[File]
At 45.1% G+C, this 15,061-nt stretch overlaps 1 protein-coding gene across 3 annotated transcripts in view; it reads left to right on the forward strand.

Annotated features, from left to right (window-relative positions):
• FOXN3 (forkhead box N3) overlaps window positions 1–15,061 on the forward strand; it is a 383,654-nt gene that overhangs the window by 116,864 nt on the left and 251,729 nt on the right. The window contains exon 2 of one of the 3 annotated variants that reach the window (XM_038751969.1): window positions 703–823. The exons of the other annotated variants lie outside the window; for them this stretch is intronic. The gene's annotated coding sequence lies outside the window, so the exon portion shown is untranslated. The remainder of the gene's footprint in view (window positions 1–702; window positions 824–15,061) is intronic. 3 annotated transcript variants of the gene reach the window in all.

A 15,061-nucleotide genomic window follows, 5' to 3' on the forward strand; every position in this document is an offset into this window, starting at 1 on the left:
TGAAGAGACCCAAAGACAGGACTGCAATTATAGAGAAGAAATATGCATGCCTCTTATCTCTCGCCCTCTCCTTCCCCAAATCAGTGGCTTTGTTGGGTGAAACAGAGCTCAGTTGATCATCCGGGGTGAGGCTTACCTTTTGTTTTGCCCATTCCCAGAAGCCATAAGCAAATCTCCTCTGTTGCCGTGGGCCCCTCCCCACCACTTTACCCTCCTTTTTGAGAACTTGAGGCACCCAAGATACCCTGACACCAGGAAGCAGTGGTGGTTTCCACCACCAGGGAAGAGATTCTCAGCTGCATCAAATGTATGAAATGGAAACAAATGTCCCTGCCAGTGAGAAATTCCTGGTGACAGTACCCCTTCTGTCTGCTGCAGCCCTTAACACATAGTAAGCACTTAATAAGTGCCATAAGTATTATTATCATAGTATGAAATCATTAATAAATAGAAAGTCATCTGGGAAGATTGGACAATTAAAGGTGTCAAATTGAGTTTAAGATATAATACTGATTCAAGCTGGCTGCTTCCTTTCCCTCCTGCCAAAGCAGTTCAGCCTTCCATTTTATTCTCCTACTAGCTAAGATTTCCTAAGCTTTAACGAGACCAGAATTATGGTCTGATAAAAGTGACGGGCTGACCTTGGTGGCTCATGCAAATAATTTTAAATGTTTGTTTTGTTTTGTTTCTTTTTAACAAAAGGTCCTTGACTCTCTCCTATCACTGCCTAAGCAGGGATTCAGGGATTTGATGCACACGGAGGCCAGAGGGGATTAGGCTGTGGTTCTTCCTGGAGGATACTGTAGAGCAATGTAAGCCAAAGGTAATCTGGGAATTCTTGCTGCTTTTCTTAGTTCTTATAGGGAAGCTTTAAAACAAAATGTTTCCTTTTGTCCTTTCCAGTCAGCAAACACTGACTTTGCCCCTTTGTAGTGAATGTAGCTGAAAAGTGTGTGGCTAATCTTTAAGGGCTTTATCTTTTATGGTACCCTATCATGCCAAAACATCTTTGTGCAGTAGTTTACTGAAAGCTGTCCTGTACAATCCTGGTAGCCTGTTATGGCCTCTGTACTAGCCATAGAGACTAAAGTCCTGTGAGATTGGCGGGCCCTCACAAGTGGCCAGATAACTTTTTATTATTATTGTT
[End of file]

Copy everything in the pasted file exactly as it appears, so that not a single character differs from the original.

At 45.1% G+C, this 15,061-nt stretch overlaps 1 protein-coding gene across 3 annotated transcripts in view; it reads left to right on the forward strand.

Annotated features, from left to right (window-relative positions):
• FOXN3 (forkhead box N3) overlaps window positions 1–15,061 on the forward strand; it is a 383,654-nt gene that overhangs the window by 116,864 nt on the left and 251,729 nt on the right. The window contains exon 2 of one of the 3 annotated variants that reach the window (XM_038751969.1): window positions 703–823. The exons of the other annotated variants lie outside the window; for them this stretch is intronic. The gene's annotated coding sequence lies outside the window, so the exon portion shown is untranslated. The remainder of the gene's footprint in view (window positions 1–702; window positions 824–15,061) is intronic. 3 annotated transcript variants of the gene reach the window in all.

A 15,061-nucleotide genomic window follows, 5' to 3' on the forward strand; every position in this document is an offset into this window, starting at 1 on the left:
TGAAGAGACCCAAAGACAGGACTGCAATTATAGAGAAGAAATATGCATGCCTCTTATCTCTCGCCCTCTCCTTCCCCAAATCAGTGGCTTTGTTGGGTGAAACAGAGCTCAGTTGATCATCCGGGGTGAGGCTTACCTTTTGTTTTGCCCATTCCCAGAAGCCATAAGCAAATCTCCTCTGTTGCCGTGGGCCCCTCCCCACCACTTTACCCTCCTTTTTGAGAACTTGAGGCACCCAAGATACCCTGACACCAGGAAGCAGTGGTGGTTTCCACCACCAGGGAAGAGATTCTCAGCTGCATCAAATGTATGAAATGGAAACAAATGTCCCTGCCAGTGAGAAATTCCTGGTGACAGTACCCCTTCTGTCTGCTGCAGCCCTTAACACATAGTAAGCACTTAATAAGTGCCATAAGTATTATTATCATAGTATGAAATCATTAATAAATAGAAAGTCATCTGGGAAGATTGGACAATTAAAGGTGTCAAATTGAGTTTAAGATATAATACTGATTCAAGCTGGCTGCTTCCTTTCCCTCCTGCCAAAGCAGTTCAGCCTTCCATTTTATTCTCCTACTAGCTAAGATTTCCTAAGCTTTAACGAGACCAGAATTATGGTCTGATAAAAGTGACGGGCTGACCTTGGTGGCTCATGCAAATAATTTTAAATGTTTGTTTTGTTTTGTTTCTTTTTAACAAAAGGTCCTTGACTCTCTCCTATCACTGCCTAAGCAGGGATTCAGGGATTTGATGCACACGGAGGCCAGAGGGGATTAGGCTGTGGTTCTTCCTGGAGGATACTGTAGAGCAATGTAAGCCAAAGGTAATCTGGGAATTCTTGCTGCTTTTCTTAGTTCTTATAGGGAAGCTTTAAAACAAAATGTTTCCTTTTGTCCTTTCCAGTCAGCAAACACTGACTTTGCCCCTTTGTAGTGAATGTAGCTGAAAAGTGTGTGGCTAATCTTTAAGGGCTTTATCTTTTATGGTACCCTATCATGCCAAAACATCTTTGTGCAGTAGTTTACTGAAAGCTGTCCTGTACAATCCTGGTAGCCTGTTATGGCCTCTGTACTAGCCATAGAGACTAAAGTCCTGTGAGATTGGCGGGCCCTCACAAGTGGCCAGATAACTTTTTATTATTATTGTT